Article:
Hoo man. “Unlimited Blade Works” was intense, and that’s considering my prior knowledge of the massive twist toward the end. I got the impression that ol’ Nasu was toying around with the absolute worst-case scenario he could think of — so much so that the protagonists’ methods of victory started to feel like deus ex machinae in light of their horrible circumstances. But I didn’t really mind. I was too busy gaping in awe as Rin pulled out some kung fu moves.
This arc makes a great deal out of human capability. In many cases, we see humans challenge servants and, miraculously, not end up as molten piles of meat. Kuzuki beats Saber into submission; Rin survives a brief magic duel with Caster, then closes the distance and punches the hell out of her; Shirou defeats both a weakened Archer and a not-so-weakened Gilgamesh. It often comes down to situational advantages, but Shirou, at least, gets most of his tricks from within himself. As the theme develops, it reminds me of Gurren Lagann’s idea of creating a favorable future in the face of ridiculous odds, and its assurance that we can do such a thing not in spite of our humanity, but because of it. Do the impossible, see the invisible, and so on.
Isn’t that the only thing we can do? Perhaps the ability to invent meaning is a defense mechanism, a safeguard against insanity. I prefer to see it as our greatest strength, once we get it under control. Being able to decide for ourselves the meaning of life, the universe, and everything isn’t something we should take lightly.
This more or less answers my question from before. Namely:
If Excalibur is more well-known than Ea at the time of this particular Holy Grail War — and it no doubt is, as Ea doesn’t even have a “true” name — why does Ea overwhelm it so reliably? Perhaps the rule applies to servants but not noble phantasms individually, which function as extensions of the servants…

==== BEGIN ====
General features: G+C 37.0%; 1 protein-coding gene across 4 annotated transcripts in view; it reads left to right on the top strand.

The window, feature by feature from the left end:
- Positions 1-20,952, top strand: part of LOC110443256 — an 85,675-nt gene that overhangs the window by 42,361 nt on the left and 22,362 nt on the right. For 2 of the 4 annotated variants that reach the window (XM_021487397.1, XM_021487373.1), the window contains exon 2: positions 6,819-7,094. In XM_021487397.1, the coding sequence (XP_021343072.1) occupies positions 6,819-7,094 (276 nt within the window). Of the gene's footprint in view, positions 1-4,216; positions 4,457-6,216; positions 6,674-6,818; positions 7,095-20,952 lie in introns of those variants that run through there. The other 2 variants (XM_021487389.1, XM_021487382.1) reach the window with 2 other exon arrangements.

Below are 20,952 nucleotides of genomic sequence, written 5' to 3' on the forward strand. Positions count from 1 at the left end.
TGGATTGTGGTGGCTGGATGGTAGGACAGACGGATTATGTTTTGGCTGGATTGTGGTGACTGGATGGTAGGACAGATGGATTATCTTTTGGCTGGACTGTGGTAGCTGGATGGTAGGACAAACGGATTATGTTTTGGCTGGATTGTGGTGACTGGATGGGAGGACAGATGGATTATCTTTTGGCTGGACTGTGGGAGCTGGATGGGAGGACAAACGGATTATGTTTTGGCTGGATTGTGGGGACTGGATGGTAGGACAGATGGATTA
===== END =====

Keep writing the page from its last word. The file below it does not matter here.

Popularity doesn’t seem to play as large a role as I thought, leaving more room for the effect of the myth’s age and influence. We also find out that noble phantasms are essentially extensions of their wielders. The game actually makes Shirou’s advantage over Gilgamesh make sense here; Gilgamesh’s strength lies in his ability to exploit any given servant’s weakness, but Shirou isn’t a servant, and his one ability is similar enough to Gilgamesh’s standard attack to counter it well enough.
Well, that sucks. Basically, these guardians promote happiness and peace by doing away with people who are unhappy. Efficient, I guess, but it doesn’t actually change anything — you’re not doing much good unless you have a way of making unhappy people happier, as there will always be unhappy people — and that seems to be Archer’s qualm with the whole thing.
There is some merit in pursuing an unattainable goal. You’ll get somewhere if you keep moving forward, and why not set your sights as high as possible? It’s certainly better than doing nothing at all, and you may accomplish more through idealism than you would if you settled for less. But this is turning into Fate/motivational speech, so let’s move on.
So it’s not that Assassin has no connection to history; he just has less than the servants summoned properly. We could probably say that all stories begin with reality, though. How could a writer write without human experience?
Again, giving form to the formless is just what we do. My major qualm with postmodernism is that branch thereof which pushes the meaninglessness of the universe and advocates embracing chaos. To do so is to deny our most uniquely human quality; the universe has meaning as long as we live in it, I say. And it’s true that our individual, everyday meaning-production doesn’t call into being pocket dimensions full of swords, but that doesn’t mean our constructs are impotent. Look at religion, or capitalism, or fandom.
“Everything is here, and nothing is here” — that describes well how the mind works, and Shirou learns to use it to his advantage. Once Gilgamesh fell within the jurisdiction of Shirou’s conception, he had already lost.
Some may take this sort of thing as wishful thinking, but this is ultimately the kind of story I most enjoy, one in which people succeed or fail or otherwise move in one direction or another out of their own power. “Unlimited Blade Works” gets that across in a more direct way than “Fate,” and so it presents an interesting thematic parallel thereof.